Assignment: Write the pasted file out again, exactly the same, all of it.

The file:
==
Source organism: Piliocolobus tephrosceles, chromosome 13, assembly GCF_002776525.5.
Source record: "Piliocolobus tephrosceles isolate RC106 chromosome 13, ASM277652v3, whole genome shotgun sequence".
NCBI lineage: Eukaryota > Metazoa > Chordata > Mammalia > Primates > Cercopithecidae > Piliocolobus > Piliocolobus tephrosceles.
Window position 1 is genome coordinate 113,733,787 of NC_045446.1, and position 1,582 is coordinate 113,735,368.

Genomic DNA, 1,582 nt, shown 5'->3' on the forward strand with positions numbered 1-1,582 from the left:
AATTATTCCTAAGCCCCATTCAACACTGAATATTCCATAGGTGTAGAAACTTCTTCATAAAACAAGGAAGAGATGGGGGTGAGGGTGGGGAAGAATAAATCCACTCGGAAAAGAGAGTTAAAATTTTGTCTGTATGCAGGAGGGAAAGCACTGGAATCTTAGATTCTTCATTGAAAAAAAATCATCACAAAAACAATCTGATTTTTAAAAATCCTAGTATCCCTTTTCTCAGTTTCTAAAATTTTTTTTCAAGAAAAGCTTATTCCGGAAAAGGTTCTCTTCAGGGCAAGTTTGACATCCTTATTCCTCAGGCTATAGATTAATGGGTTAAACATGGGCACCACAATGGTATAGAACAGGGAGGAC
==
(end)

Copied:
Source organism: Piliocolobus tephrosceles, chromosome 13, assembly GCF_002776525.5.
Source record: "Piliocolobus tephrosceles isolate RC106 chromosome 13, ASM277652v3, whole genome shotgun sequence".
NCBI lineage: Eukaryota > Metazoa > Chordata > Mammalia > Primates > Cercopithecidae > Piliocolobus > Piliocolobus tephrosceles.
Window position 1 is genome coordinate 113,733,787 of NC_045446.1, and position 1,582 is coordinate 113,735,368.

Genomic DNA, 1,582 nt, shown 5'->3' on the forward strand with positions numbered 1-1,582 from the left:
AATTATTCCTAAGCCCCATTCAACACTGAATATTCCATAGGTGTAGAAACTTCTTCATAAAACAAGGAAGAGATGGGGGTGAGGGTGGGGAAGAATAAATCCACTCGGAAAAGAGAGTTAAAATTTTGTCTGTATGCAGGAGGGAAAGCACTGGAATCTTAGATTCTTCATTGAAAAAAAATCATCACAAAAACAATCTGATTTTTAAAAATCCTAGTATCCCTTTTCTCAGTTTCTAAAATTTTTTTTCAAGAAAAGCTTATTCCGGAAAAGGTTCTCTTCAGGGCAAGTTTGACATCCTTATTCCTCAGGCTATAGATTAATGGGTTAAACATGGGCACCACAATGGTATAGAACAGGGAGGAC